144 Tonnes Of Plastics Go To Seas Daily In Turkey

Jul 1, 2018

Workshop on Environment-Friendly Production, Responsible Consumption and Effective Recycling held with UNDP participation.

The “Time to Act for Plastic Waste in Turkey: Workshop on Environment-Friendly Production, Responsible Consumption and Effective Recycling” was held in Istanbul. Attention was drawn in the workshop to the fact that the Mediterranean, an environmental heritage, became a sea with highest plastic pollution in the world. It was emphasised that civil society, academia and national & local governments should collaborate for more intelligent and sustainable plastic production. Meeting in the workshop organised by Boğaziçi University in cooperation with the United Nations Sustainable Development Solutions Network (UN SDSN Turkey) and WWF Turkey, stakeholders in the plastics sector discussed problems, projects for awareness-raising on plastic waste, and principles of work for positive change.

The workshop started with the opening remarks from Prof. Dr. Üstün Ergüder, the former Rector of Boğaziçi University; Etienne Gonin, Programme Analyst from UNDP Istanbul Regional Hub, and Nergis Yazgan, WWF Turkey President and CEO. The striking results were publicised for the first time of the report “Out of Plastic Trap: Saving the Mediterranean from Plastic Pollution” published by WWF Turkey across the Mediterranean. Presented by Tolga Yücel, Communications Director of WWF Turkey, the report “Out of Plastic Trap: Saving the Mediterranean from Plastic Pollution” reveals that 60 million tonnes of plastics are produced and 27 million tonnes of plastic waste created every year in the world. The report emphasises that the plastic waste quantity in the seas tops the list of most important problems that call for global solutions, and plastic waste causes 13 billion dollars in damage to marine ecosystems. It also notes that 144 tonnes of plastic waste go to sea daily in Turkey.

The workshop also discussed the likely contributions from civil society, academia and national & local governments for more intelligent and sustainable plastic production. Konca Çalkıvık, Secretary-General of the Sustainable Development Association said: “Every minute, a truck-load of plastic waste is dumped into seas. Every year, 9 million tonnes of plastic waste is released to oceans. It is not possible to resolve the global issue of plastic waste without local-regional cooperation.” Çalkıvık underlined that voluntary basis would not suffice for the solution, legal regulations would be needed. Ahmet Varır, Head of Department of Waste in the Ministry of Environment and Urbanization said: “We must switch from the linear economy to the recycling-based circular economy” and noted that Turkey produced 31 million tonnes of domestic waste annually, 12% of which consisted of plastic waste. He indicated that the deposit system and various waste prevention plans should be included in priorities, reminded that the private sector had no waste prevention plan except for a few large organisations, and made a call to the private sector. He alerted that the current waste collection activities were not effective or sustainable, and emphasised that Turkey must switch from the linear economy to the recycling-based circular economy.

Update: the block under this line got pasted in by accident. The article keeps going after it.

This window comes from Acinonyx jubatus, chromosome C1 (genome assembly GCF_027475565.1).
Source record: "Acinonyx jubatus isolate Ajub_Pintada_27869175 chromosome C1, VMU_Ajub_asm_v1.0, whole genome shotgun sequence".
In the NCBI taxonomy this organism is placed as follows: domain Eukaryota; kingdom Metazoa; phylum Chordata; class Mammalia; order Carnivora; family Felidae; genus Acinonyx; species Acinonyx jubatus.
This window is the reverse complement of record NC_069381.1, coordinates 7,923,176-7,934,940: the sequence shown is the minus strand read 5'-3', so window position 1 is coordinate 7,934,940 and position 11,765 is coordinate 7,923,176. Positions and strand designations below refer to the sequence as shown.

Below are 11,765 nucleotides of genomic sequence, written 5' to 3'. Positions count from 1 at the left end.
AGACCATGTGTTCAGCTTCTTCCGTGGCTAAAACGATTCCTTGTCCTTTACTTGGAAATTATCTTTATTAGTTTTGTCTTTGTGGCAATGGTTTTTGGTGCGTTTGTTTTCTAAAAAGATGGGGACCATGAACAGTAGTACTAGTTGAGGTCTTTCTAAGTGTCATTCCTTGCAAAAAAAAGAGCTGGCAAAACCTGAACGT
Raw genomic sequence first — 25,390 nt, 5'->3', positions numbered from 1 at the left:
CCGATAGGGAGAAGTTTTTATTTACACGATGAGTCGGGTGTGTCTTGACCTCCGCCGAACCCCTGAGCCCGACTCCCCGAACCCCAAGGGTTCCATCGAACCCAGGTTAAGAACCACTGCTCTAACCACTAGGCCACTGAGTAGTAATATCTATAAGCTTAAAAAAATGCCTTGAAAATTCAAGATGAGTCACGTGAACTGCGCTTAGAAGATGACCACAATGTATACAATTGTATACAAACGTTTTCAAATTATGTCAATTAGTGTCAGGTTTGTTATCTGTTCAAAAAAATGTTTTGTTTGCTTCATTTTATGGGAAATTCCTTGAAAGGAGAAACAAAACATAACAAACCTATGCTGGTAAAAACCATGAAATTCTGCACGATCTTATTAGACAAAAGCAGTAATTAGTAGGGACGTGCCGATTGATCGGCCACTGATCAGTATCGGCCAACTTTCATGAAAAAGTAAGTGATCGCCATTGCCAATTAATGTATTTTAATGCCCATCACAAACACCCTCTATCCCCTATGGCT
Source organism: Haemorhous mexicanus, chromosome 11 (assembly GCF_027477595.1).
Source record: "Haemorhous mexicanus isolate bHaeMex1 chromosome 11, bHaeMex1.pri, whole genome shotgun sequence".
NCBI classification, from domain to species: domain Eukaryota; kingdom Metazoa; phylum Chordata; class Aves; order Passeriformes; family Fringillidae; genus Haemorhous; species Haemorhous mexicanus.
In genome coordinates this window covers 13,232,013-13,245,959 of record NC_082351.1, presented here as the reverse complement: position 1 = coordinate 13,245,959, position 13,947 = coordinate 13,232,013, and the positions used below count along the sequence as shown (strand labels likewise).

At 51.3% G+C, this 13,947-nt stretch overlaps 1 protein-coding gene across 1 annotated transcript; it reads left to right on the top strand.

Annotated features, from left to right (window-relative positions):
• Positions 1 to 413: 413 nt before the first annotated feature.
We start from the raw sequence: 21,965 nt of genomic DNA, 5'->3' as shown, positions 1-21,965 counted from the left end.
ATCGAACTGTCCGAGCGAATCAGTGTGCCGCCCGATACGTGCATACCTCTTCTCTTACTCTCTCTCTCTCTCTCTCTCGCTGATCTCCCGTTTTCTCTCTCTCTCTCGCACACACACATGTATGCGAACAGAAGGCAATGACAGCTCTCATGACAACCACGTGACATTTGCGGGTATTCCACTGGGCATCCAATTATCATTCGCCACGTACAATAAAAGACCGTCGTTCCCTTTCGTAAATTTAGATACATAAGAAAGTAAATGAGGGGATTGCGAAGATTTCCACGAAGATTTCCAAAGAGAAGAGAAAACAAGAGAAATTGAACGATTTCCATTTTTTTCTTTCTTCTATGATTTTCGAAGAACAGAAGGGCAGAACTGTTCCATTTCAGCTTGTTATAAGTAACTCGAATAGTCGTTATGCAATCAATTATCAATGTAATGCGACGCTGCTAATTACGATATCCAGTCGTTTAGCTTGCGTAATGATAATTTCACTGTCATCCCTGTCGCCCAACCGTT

Varır informed that under the “Zero Waste” project initiated by the Ministry of Environment and Urbanization aiming to facilitate the sorting at source of waste, they were able to achieve 15% of recycling to date and aimed to reach 35% in recycling by 2023. He said: “While these rates are low, they are 15 times higher than the figures in the 1990s.”

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